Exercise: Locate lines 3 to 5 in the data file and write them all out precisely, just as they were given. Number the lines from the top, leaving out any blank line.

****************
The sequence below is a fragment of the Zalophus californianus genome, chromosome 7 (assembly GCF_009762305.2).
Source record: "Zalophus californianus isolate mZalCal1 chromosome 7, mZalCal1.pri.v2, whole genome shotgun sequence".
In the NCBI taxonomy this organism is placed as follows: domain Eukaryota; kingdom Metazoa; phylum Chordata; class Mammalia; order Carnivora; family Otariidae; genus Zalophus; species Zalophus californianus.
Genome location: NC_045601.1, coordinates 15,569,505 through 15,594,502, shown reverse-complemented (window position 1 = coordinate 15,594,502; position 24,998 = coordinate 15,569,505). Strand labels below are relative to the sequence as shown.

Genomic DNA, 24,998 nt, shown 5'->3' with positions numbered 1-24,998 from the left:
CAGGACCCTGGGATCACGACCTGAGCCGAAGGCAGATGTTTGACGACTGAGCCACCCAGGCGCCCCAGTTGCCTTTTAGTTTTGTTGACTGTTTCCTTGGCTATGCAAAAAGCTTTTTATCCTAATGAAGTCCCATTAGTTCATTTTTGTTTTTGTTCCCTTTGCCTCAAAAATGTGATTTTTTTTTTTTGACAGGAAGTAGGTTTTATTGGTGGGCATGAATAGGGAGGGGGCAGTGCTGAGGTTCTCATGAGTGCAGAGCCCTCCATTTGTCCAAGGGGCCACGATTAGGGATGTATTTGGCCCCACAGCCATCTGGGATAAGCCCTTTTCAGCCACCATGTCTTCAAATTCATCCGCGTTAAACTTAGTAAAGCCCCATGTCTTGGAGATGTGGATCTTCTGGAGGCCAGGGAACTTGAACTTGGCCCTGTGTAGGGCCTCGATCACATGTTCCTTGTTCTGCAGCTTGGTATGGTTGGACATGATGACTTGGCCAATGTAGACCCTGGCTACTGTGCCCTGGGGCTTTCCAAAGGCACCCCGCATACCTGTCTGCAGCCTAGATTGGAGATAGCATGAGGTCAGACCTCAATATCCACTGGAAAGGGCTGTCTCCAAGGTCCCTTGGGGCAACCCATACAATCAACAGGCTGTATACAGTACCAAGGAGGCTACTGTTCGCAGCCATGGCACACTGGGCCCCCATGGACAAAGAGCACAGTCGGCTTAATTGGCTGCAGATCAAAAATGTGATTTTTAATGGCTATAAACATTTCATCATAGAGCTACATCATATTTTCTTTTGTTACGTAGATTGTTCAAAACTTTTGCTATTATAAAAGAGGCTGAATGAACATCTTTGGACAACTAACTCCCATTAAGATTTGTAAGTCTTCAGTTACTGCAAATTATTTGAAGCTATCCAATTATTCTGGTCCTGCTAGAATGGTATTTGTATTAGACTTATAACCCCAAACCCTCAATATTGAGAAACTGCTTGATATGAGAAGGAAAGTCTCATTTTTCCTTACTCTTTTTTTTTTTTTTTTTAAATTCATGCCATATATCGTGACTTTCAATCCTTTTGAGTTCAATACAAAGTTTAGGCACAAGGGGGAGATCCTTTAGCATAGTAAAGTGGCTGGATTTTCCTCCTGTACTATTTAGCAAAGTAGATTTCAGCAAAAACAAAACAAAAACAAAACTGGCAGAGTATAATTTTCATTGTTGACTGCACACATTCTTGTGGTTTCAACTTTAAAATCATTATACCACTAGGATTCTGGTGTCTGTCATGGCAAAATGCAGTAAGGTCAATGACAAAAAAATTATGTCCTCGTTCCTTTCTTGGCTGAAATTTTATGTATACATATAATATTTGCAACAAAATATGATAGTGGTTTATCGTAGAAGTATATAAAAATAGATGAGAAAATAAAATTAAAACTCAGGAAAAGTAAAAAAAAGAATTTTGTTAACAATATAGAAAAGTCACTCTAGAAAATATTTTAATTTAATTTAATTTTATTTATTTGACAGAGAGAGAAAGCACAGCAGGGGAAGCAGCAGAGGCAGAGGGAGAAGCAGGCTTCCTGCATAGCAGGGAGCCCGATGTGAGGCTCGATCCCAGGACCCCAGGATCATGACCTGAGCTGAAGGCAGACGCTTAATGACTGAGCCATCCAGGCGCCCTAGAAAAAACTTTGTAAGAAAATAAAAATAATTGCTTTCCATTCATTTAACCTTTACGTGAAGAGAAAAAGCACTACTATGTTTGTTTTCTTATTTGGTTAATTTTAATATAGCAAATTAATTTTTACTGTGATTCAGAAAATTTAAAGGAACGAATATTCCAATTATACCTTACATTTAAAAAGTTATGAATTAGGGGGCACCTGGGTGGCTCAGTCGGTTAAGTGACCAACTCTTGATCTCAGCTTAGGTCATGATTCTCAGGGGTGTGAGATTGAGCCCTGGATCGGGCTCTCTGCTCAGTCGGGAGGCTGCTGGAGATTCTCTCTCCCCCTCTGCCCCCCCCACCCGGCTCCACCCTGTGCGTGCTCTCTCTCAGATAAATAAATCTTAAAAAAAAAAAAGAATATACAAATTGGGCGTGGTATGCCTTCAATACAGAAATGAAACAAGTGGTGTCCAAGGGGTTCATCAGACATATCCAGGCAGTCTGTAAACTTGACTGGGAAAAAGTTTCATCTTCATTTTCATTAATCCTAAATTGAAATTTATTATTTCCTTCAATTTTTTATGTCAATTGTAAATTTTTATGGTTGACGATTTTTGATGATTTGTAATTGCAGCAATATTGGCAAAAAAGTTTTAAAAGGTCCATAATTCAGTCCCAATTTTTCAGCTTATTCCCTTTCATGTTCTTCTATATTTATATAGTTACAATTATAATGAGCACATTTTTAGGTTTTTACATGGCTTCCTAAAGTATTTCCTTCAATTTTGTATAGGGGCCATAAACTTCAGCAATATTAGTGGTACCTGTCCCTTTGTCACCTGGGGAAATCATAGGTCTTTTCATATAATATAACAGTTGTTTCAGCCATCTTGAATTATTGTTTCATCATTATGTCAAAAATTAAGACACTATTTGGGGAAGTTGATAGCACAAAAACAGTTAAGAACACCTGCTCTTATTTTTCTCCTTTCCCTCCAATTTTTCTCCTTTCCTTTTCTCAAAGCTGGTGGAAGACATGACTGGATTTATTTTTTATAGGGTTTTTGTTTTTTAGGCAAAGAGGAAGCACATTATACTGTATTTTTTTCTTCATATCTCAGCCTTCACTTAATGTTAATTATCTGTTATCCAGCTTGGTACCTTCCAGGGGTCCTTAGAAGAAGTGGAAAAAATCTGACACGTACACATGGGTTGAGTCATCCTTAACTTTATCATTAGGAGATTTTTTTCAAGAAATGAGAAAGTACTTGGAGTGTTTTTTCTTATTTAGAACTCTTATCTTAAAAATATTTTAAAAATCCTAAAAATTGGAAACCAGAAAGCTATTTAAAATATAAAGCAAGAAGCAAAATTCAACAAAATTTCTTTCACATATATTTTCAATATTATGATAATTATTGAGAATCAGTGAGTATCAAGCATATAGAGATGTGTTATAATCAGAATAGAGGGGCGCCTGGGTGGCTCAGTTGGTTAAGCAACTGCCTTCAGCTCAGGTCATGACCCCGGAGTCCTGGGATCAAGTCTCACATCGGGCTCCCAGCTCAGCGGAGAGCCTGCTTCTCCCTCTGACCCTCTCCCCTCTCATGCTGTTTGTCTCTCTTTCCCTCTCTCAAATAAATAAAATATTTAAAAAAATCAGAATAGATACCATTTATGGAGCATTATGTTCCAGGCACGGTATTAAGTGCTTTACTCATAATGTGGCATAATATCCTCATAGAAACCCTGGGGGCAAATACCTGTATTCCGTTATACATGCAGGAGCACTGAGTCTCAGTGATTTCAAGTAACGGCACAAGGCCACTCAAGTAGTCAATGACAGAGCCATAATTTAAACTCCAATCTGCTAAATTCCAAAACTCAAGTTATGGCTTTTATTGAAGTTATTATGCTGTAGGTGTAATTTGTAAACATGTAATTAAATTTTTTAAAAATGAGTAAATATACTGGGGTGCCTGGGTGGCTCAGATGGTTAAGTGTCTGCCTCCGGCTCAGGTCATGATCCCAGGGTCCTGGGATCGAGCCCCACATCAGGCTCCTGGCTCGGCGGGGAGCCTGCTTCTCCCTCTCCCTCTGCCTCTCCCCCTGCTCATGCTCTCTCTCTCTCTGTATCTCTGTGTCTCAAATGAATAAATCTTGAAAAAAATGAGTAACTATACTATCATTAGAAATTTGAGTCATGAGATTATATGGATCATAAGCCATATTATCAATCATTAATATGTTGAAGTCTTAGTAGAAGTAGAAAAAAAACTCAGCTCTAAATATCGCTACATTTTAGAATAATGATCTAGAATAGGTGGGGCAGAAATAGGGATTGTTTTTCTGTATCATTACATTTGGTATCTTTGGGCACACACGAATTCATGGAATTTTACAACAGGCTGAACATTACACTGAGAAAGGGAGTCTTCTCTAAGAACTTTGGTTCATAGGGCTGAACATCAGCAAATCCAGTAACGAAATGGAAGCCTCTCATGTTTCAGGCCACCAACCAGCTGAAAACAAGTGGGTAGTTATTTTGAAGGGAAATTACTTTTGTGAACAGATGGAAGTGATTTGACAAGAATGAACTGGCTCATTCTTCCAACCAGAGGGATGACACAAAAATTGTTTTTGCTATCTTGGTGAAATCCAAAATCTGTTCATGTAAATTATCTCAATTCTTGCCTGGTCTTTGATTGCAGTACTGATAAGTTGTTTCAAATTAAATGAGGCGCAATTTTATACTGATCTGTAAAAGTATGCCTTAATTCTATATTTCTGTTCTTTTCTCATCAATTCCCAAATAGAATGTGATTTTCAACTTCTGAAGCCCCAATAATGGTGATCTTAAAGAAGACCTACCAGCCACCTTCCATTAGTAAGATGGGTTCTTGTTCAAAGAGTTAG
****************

In the NCBI taxonomy this organism is placed as follows: domain Eukaryota; kingdom Metazoa; phylum Chordata; class Mammalia; order Carnivora; family Otariidae; genus Zalophus; species Zalophus californianus.
Genome location: NC_045601.1, coordinates 15,569,505 through 15,594,502, shown reverse-complemented (window position 1 = coordinate 15,594,502; position 24,998 = coordinate 15,569,505). Strand labels below are relative to the sequence as shown.

Genomic DNA, 24,998 nt, shown 5'->3' with positions numbered 1-24,998 from the left: